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stealthy steps along the corridor, and up the stairs, leaving him in the dressing-room below. It was several minutes before I could find the key of my jewel-case ; and when I did, in my trepidation, I could not open it for as many
At length, having placed the trinkets in a large silk reticule, I left my chamber, but had only advanced a few paces when I heard a noise. I returned in terror to my room and locked the door, convinced that
some one had detected the nocturnal visitor
I listened in breathless terror; but,
finding all continue quiet, I again stole down stairs, and found him where I had left him, but with a face nearly as pale as my own, and nearly equally embarrassed in manner.
“ Did you hear a noise ?" asked he, eagerly. I answered in the affirmative.
“ What could it be?" demanded he, eyeing me scrutinisingly.
Having ascertained that I was ignorant of the cause, he hastily added,
“ I think I had better depart; there may be danger in remaining longer.”
have not seen the trinkets for which
you sent me,” said I. “ True, true," he replied; “ where are
I delivered to him the silk bag that contained them, which he snatched, saying,
"I will examine them another time, but now I am in a hurry. Adieu, Caroline!”
“What are your plans ?" I asked, in fear and trembling. “Do not, I entreat you, send any more notes here from the alehouse: a repetition of such a course must excite suspicion; and my aunt is already but too much disposed to think harshly of me.”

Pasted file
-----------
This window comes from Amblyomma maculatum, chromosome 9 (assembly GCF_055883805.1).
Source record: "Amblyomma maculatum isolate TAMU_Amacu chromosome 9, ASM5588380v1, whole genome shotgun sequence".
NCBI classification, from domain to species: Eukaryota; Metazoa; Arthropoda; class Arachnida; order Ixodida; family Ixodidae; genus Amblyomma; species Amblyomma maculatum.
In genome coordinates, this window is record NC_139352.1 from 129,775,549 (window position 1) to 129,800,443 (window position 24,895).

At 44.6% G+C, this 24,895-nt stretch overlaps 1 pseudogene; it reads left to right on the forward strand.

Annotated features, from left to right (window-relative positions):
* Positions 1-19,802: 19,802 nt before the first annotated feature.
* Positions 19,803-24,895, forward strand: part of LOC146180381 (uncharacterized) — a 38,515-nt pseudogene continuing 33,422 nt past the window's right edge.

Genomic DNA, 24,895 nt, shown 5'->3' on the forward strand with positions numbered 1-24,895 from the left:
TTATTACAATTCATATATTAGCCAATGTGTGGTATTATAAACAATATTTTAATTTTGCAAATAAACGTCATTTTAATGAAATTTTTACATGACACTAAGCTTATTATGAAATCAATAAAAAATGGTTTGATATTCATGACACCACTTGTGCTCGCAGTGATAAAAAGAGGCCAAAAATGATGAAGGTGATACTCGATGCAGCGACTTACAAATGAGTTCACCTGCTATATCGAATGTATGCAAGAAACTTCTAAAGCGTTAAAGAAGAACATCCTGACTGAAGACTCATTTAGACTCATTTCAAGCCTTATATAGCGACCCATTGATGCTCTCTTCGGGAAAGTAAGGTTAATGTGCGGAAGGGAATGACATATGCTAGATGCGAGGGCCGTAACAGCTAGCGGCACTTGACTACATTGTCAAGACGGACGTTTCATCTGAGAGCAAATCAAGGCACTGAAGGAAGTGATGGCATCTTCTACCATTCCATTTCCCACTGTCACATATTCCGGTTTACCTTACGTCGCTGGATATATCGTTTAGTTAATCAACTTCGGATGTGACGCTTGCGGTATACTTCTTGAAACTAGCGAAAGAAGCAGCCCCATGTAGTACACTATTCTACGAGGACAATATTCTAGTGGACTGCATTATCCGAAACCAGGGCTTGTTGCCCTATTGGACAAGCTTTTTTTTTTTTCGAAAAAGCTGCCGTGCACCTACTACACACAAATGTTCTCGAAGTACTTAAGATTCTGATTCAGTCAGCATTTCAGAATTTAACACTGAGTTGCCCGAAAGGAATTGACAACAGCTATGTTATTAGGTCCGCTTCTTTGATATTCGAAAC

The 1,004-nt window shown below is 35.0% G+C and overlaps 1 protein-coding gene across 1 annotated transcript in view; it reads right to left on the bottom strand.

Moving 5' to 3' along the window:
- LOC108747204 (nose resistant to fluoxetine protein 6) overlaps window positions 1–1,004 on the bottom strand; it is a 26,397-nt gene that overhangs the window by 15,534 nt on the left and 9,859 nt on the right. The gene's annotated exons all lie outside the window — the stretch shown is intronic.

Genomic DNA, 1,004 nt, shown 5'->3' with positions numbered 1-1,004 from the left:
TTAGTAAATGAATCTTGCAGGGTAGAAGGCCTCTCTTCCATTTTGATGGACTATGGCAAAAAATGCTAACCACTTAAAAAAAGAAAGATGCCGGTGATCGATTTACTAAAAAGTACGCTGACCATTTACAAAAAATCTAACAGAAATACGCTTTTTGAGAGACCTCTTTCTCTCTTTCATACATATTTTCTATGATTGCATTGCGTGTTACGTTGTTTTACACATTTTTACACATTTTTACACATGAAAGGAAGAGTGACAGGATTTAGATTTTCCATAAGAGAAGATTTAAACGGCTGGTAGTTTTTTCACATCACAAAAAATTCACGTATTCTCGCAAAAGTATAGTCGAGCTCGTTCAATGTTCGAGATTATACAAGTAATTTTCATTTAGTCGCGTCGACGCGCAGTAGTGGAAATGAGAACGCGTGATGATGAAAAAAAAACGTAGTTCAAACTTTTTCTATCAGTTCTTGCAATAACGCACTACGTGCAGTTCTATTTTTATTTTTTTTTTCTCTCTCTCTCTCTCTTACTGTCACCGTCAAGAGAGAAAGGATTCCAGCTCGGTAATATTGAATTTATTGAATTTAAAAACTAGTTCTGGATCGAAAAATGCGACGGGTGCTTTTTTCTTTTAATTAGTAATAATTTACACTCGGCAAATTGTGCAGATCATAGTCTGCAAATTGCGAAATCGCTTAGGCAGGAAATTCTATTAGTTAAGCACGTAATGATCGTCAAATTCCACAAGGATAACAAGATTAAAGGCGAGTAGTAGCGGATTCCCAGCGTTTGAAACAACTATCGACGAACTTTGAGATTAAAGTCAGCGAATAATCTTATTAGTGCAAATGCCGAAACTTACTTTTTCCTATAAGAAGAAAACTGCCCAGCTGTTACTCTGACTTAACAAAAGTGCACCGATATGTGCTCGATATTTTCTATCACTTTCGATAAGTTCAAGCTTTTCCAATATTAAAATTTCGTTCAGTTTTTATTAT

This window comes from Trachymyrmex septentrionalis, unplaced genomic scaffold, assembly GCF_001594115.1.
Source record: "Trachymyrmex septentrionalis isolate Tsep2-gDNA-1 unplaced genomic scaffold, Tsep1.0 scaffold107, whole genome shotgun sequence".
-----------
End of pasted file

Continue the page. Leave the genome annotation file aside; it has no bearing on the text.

“She will think harshly of you no more,”
said he, and a change was visible in his countenance ; “ for I will never betray you to her.”
“ Promise me this !” I eagerly exclaimed.
“ I promise you,” he answered ; and there was a wildness and strangeness in his countenance that I had never before seen it wear.
“I must go,” resumed he, hurriedly; and he opened the casement and disappeared.
An oppressive weight seemed removed from my breast when I again found myself alone. I examined all the room ; for, to say the truth, I suspected that the visible change and trepidation of his manner arose from his having purloined some of the articles of massive silver which he seemed to examine with such longing eyes. I was the more inclined to this suspicion from having heard a noise, resembling that produced by the closing of a window, when returning to the chamber, which led me to infer that he had placed something
on the outside of it.
All remained, however, as I had left it;
and it was a relief to me to find that he was not quite so base as I had suspected him to be. Having carefully fastened the shutters of the window, I stole back to my room; where, feeling too much agitated to hope for sleep, I have employed the rest of the night in detailing to you my nocturnal interview with this fearful man.
What bave I not still to dread from him! for I put no faith in his promises. The moment he has expended the scanty sum I have given him, and the amount of what the trinkets may produce, he will return here to denounce me to my aunt, from whose severity I can hope for no mercy.
It is strange what could have so changed his whole appearance and manner, while I was absent from the chamber. It could not have been above half an hour altogether. I left him half intoxicated and reckless, impatient for the trinkets I offered bim; and I found him pale as death, perfectly sobered, nearly as nervous as myself, and seeming to have quite forgotten the trinkets he had been so anxious to obtain ! Could it be that any supernatural appearance produced this visible change? I feel a dread steal over me even at the supposition. Merciful Providence, if such things are possible ! But let me conquer these painful creations of a distempered fancy.
Perhaps it was remorse for the infamous conduct he was pursuing towards me that struck some chord in his heart, and led to the change I observed. If so, and it operate to procure me a cessation of his visits and letters, I shall forgive him all the misery he has caused me within the last few hours and bitter has it been. Oh! Delphine, could you